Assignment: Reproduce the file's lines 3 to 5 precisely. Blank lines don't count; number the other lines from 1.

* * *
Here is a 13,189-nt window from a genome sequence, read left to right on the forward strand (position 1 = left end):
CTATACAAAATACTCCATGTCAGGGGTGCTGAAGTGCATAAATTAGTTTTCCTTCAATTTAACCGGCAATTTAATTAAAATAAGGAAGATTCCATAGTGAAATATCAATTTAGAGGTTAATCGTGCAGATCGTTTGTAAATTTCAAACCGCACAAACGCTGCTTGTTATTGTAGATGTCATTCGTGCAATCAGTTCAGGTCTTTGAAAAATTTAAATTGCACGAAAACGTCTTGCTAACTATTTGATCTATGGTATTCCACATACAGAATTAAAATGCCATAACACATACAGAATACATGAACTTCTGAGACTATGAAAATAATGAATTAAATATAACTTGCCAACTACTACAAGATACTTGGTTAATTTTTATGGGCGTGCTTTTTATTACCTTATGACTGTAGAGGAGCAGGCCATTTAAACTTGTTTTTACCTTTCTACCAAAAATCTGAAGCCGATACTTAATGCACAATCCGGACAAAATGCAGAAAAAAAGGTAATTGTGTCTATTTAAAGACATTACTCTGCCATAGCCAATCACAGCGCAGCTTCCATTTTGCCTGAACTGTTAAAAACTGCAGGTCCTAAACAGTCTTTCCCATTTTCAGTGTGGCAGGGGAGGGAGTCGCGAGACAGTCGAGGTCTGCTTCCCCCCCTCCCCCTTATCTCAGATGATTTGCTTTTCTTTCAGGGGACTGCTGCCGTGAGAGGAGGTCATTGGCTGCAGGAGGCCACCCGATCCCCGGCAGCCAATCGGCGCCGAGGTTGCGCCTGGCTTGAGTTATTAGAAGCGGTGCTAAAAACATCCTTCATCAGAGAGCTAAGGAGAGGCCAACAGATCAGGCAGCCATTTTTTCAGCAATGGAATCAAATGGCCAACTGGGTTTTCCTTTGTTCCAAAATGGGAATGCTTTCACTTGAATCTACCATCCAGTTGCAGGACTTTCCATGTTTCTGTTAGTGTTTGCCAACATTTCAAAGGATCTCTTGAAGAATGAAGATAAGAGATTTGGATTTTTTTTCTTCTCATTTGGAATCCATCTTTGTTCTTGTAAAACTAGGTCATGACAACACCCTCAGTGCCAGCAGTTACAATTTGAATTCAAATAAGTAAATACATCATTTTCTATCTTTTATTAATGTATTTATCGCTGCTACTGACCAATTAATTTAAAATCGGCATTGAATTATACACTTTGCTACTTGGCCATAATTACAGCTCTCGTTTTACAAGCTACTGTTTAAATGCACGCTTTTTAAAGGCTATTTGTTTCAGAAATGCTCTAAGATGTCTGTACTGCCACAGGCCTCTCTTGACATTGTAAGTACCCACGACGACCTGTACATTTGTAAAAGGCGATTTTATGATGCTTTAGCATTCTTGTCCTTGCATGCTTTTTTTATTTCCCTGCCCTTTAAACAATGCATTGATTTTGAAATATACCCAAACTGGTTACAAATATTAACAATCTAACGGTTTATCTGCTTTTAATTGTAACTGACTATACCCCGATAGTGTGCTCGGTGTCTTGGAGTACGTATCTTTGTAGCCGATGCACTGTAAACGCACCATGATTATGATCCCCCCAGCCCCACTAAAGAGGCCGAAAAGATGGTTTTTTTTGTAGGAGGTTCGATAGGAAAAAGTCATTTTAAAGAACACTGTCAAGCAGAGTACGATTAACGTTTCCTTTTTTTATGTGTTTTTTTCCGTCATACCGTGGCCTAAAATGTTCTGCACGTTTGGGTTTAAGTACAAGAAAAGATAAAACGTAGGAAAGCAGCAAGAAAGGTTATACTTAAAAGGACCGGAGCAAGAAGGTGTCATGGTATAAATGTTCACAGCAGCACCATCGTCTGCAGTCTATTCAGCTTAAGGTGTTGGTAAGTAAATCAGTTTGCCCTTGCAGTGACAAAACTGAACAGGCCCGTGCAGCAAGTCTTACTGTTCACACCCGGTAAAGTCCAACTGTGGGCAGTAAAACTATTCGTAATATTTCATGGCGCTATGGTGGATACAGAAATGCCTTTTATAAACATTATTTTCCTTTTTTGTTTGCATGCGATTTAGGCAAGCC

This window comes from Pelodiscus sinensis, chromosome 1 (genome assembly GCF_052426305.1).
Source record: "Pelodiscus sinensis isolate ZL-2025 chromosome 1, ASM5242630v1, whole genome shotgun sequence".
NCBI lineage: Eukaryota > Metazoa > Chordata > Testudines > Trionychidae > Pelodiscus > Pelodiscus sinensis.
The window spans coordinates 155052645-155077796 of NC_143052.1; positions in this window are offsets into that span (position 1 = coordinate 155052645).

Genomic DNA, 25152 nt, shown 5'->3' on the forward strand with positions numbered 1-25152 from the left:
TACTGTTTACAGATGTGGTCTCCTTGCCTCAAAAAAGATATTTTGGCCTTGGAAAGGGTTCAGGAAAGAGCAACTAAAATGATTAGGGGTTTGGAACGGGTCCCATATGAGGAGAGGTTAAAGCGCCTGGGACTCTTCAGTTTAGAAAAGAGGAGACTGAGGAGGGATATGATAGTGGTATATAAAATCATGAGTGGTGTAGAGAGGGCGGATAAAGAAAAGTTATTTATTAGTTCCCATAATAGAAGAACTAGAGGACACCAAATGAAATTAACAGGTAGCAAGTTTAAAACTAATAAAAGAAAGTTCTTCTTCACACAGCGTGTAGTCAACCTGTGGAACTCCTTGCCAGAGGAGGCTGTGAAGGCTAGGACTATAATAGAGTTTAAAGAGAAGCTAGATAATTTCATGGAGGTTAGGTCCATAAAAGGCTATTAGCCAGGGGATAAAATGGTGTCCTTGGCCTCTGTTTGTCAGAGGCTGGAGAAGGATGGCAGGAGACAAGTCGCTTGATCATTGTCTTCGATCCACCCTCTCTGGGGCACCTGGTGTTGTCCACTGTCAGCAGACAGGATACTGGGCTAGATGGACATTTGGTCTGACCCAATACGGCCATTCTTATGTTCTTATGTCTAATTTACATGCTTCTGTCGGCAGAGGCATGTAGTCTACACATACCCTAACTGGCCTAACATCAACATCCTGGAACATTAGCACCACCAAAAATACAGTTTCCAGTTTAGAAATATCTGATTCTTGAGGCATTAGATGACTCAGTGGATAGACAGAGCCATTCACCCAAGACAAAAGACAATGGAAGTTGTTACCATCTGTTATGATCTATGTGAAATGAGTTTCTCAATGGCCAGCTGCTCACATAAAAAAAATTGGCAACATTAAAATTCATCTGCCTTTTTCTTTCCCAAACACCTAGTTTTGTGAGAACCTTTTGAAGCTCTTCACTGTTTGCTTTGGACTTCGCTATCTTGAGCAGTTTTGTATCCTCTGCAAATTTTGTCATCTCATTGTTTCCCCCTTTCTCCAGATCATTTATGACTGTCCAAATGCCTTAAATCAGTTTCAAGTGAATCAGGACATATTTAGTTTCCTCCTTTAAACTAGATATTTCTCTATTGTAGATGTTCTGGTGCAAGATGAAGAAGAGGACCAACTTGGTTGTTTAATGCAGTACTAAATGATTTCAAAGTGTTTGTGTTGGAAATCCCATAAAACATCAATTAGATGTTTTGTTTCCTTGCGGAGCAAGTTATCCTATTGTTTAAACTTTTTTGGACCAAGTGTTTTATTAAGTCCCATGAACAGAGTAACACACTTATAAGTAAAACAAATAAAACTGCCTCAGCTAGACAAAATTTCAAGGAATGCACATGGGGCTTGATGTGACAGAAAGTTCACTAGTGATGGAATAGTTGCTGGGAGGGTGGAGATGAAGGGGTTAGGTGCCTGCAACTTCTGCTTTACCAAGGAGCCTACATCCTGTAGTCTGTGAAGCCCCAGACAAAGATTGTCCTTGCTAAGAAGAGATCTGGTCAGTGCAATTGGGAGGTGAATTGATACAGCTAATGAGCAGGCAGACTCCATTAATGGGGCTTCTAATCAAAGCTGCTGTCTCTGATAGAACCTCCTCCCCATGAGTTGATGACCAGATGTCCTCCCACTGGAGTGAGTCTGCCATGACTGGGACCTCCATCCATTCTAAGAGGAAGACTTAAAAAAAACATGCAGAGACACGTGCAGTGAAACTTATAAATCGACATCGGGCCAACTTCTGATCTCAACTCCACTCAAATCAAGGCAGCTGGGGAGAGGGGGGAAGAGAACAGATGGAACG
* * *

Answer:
This window comes from Pelodiscus sinensis, chromosome 1 (genome assembly GCF_052426305.1).
Source record: "Pelodiscus sinensis isolate ZL-2025 chromosome 1, ASM5242630v1, whole genome shotgun sequence".
NCBI lineage: Eukaryota > Metazoa > Chordata > Testudines > Trionychidae > Pelodiscus > Pelodiscus sinensis.